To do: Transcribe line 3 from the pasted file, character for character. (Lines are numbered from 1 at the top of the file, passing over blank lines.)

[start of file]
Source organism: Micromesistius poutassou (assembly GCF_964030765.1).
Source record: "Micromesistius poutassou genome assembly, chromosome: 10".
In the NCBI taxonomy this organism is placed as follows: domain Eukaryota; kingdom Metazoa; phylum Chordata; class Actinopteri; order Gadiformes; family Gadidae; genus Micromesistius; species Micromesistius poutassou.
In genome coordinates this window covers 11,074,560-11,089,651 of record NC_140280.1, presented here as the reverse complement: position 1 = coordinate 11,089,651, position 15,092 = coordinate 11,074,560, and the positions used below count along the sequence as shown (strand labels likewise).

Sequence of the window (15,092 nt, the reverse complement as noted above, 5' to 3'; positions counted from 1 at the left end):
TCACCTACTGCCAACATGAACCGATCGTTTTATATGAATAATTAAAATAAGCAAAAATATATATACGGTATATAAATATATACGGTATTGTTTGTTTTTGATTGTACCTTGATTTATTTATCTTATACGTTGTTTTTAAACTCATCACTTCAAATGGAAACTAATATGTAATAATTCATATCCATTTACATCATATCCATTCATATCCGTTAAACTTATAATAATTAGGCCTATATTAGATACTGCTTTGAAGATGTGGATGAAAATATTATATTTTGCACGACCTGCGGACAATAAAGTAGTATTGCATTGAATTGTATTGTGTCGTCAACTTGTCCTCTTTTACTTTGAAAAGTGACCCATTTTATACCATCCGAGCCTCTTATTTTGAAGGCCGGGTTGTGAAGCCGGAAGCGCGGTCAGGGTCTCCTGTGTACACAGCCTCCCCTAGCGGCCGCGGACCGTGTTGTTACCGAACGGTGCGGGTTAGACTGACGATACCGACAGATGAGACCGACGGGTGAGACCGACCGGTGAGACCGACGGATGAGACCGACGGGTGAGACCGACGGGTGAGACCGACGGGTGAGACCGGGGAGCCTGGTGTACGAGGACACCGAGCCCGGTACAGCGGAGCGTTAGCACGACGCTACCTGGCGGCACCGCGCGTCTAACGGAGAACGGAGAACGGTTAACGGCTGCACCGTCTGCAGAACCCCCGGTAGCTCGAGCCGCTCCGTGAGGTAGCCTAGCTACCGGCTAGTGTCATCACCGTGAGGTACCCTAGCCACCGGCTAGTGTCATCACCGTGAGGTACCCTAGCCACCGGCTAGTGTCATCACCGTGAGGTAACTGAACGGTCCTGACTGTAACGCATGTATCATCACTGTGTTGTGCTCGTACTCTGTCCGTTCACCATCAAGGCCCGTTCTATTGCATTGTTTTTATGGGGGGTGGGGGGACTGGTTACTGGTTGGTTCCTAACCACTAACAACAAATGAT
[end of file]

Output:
In the NCBI taxonomy this organism is placed as follows: domain Eukaryota; kingdom Metazoa; phylum Chordata; class Actinopteri; order Gadiformes; family Gadidae; genus Micromesistius; species Micromesistius poutassou.